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Slides: Implementing Accessibility for a11yTO

Last night I spoke for about 25 minutes at the Accessibility Toronto meet-up. Joseph McLarty led with an overview of accessibility as a concept, touching on disabilities and simple testing techniques (see his slides at SlideShare). Then I ran through the following slides discussing how, from a process perspective, you…

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Tags: accessibility, slides, speaking

Make Your Vine Archive Accessible & Future-Proof

Well, make it accessible at least. Context: Seriously, even the pagination is made of non-links and non-buttons. These developers are now building other platforms. Poorly. pic.twitter.com/kETE6Dv0IS— Adrian Roselli (@aardrian) January 18, 2017 Step 1: Capture the Rendered HTML Open your browser developer tools and copy the entire thing into a…

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Tags: accessibility, html, standards, usability, UX

Avoid Messages Under Fields

Sometimes we fail to consider how browser features can jack up our interfaces. This is neither good nor bad, but we do need to account for it. My argument here is simple. Avoid putting important actionable or informational text exclusively below form fields. This includes labels, hints, and error messages.…

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Tags: browser, design, mobile, usability, UX

Speaking at MinneWebCon

This May I will be traveling to Minneapolis to speak at MinneWebCon. In its own words: MinneWebCon is a two-day web conference in Minneapolis that encourages inclusive grassroots knowledge-sharing. In addition to keynote speakers, breakout sessions, and half-day workshops, our annual conference is a space for speakers and attendees to…

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Tags: accessibility, speaking, standards, usability, UX

Accessible Emoji, Tweaked

Léonie Watson recently posted Accessible Emoji, a simple technique to make emoji characters accessible to those with screen readers. It requires a little bit of extra effort when inserting an emoji into a web page, but it is worth it to convey the meaning to screen reader users. Then there…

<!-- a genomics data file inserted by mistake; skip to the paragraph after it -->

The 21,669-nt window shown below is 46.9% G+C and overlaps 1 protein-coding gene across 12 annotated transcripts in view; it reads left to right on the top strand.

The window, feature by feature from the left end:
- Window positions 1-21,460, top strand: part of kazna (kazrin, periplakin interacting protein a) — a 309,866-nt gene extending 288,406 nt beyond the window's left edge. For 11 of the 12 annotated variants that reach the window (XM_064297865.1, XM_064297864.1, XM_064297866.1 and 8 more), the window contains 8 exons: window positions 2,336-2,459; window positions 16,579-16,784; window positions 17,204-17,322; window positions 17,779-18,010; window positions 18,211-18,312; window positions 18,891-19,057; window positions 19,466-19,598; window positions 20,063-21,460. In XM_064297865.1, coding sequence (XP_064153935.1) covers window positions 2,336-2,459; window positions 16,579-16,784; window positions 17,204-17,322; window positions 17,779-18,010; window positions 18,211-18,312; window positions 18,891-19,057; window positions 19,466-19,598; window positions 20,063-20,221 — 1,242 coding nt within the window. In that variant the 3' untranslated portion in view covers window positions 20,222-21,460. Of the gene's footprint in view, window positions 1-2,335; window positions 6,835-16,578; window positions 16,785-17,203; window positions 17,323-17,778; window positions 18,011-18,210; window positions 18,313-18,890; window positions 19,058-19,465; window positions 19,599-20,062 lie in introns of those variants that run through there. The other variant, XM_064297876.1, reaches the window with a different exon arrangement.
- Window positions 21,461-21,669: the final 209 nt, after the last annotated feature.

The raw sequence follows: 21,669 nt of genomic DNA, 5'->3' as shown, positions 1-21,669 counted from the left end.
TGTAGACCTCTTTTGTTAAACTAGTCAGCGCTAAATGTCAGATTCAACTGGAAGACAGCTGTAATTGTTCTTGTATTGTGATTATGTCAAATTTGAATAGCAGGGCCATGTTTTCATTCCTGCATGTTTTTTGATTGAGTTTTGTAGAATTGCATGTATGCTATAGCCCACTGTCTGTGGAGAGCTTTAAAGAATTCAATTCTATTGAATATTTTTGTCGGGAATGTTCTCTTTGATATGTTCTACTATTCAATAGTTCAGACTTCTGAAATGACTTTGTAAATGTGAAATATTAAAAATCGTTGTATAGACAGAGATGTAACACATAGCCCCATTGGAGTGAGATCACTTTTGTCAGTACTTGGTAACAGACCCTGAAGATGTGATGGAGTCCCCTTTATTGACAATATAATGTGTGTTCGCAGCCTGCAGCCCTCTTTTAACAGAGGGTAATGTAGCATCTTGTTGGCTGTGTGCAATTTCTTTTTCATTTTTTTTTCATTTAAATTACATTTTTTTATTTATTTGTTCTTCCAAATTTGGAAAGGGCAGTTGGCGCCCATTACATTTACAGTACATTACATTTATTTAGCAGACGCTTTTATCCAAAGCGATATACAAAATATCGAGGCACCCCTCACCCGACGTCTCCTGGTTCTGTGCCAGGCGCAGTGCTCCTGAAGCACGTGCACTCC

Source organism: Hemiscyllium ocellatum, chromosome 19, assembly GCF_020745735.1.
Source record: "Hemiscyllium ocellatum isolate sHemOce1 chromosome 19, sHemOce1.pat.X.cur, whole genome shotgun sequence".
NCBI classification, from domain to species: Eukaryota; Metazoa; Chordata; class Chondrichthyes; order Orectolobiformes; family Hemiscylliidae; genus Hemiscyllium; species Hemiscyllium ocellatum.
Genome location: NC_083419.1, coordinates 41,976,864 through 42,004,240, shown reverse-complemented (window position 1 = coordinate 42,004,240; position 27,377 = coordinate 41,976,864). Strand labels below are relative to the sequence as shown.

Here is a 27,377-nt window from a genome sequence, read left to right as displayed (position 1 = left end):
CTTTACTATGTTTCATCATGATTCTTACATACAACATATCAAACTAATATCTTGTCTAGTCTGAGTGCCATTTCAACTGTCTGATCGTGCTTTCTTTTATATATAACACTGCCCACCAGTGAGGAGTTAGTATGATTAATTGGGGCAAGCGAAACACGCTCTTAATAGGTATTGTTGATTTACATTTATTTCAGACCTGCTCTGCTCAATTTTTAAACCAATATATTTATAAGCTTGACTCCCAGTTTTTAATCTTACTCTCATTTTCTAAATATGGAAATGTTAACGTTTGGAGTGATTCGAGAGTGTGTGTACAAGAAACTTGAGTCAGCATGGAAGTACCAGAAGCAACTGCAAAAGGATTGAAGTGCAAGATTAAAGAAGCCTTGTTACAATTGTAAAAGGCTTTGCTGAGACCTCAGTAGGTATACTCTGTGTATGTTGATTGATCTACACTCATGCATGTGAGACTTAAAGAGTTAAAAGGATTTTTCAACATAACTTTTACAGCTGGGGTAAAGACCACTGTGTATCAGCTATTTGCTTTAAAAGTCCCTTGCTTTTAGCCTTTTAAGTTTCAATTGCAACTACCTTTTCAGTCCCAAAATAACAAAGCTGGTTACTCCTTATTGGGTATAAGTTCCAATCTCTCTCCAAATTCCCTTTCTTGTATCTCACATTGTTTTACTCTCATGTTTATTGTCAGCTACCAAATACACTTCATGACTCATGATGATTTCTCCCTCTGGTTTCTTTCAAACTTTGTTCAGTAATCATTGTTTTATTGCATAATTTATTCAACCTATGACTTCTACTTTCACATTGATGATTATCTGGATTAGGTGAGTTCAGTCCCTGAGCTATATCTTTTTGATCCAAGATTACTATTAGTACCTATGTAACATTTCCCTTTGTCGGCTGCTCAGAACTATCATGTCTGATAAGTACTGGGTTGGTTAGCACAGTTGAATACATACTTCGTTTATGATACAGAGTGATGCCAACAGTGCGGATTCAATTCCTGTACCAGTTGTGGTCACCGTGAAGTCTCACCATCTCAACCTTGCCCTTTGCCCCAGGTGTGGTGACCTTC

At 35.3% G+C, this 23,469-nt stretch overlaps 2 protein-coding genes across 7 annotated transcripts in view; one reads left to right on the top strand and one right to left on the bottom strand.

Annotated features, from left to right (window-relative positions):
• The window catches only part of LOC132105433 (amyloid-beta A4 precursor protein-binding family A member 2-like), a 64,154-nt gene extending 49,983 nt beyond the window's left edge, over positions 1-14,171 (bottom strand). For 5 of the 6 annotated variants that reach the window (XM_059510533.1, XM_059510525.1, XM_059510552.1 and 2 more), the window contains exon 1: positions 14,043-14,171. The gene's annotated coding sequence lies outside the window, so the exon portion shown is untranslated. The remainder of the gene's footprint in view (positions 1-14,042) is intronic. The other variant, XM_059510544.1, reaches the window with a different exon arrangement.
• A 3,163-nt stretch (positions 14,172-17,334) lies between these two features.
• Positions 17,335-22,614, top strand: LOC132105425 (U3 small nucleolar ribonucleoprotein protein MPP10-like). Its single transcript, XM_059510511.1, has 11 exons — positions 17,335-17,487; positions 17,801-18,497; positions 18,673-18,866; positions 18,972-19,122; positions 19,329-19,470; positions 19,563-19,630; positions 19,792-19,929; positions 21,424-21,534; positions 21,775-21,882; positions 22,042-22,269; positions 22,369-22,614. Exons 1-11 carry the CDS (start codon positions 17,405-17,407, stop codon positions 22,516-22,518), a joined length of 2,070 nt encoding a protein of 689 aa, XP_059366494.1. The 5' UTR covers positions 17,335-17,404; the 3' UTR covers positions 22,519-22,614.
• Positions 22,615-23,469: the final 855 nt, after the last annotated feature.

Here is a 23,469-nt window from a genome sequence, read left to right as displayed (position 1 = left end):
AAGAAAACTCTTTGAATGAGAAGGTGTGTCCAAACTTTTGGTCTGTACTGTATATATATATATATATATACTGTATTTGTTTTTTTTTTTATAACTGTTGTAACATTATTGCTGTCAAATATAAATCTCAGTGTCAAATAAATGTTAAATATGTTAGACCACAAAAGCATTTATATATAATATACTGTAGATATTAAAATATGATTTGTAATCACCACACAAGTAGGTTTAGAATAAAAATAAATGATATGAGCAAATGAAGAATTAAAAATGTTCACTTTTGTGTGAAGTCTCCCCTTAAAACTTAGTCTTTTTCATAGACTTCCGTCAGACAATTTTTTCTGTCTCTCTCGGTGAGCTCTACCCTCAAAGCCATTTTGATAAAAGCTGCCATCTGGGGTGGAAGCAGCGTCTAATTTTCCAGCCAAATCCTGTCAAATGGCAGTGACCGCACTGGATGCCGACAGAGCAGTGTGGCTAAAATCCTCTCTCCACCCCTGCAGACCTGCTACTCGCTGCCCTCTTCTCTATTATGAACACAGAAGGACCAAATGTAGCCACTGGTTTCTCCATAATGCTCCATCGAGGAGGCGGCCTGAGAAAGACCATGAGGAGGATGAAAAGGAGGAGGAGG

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Tags: accessibility, ARIA, css, design, html, print, usability, UX

Don’t Re-Create Browser Features

There has been some discussion lately around, of all things, text resizing widgets on web sites. It was kicked off by a post from Jeffrey Zeldman suggesting that perhaps it is time to bring them back. Even mighty responsive design benefits from offering a choice of font sizes—because there are…

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Tags: accessibility, browser, design, fonts, usability, UX

Be Wary of Nesting Roles

As a web developer, you may take it for granted that you cannot nest a hyperlink. I mean, you can nest a hyperlink, but more likely than not you already know how problematic that can be — and not just because the validator will kick that back as an error.…

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Tags: accessibility, ARIA, html, standards, UX

Web Development Advent Calendars for 2016

The chocolate in that calendar was terrible. Terrible enough that I keep re-using this photo since I do not want to buy a new calendar. For a few years now web developers around the world have celebrated Saturnalia Christmas with advent calendars covering topics related to the web. Some come…

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Tags: css, design, html, standards, UX

a11y = Accessibility

TL;DR: a11y is shorthand for accessibility. Those middle characters are the number one, not lower-case Ls. Say it as A-one-one-Y or A-eleven-Y. Numeronym The a11y you may see on Twitter was not invented just to help such a long word fit into a tweet. It, and others, have been around…

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Tags: accessibility, internationalization, localization

Slides from Accessibility Camp Toronto 2016: Mind Your lang

The slides from my talk at Accessibility Camp Toronto, Mind Your lang. Note: Below are the animated images and video that were in my slides but which did not survive in the transition to SlideShare. They are all quite large and will take time to load. If you want to…

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Tags: accessibility, browser, css, html, slides, speaking, standards, usability, UX, WCAG, whatwg

Slides from Role=Drinks

I finally got to attend a Role=Drinks event, this one in Amsterdam. Coming off the Fronteers conference (which I did not attend), there were some other folks in town who helped make it feel a bit like a global meet-up. I have embedded my slides, though they may not make…

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Tags: accessibility, slides, UX, WCAG

Building Custom Documentation into Your WordPress Site

A few months ago (that read “days ago” when I started this post in April) I attended WordCamp Buffalo and saw a great talk on training and educating clients for using WordPress by Jen Witkowski (you can view her slides). While there is a free, regularly-updated, and unofficial manual (Easy…

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Tags: project management, usability, UX, WordPress

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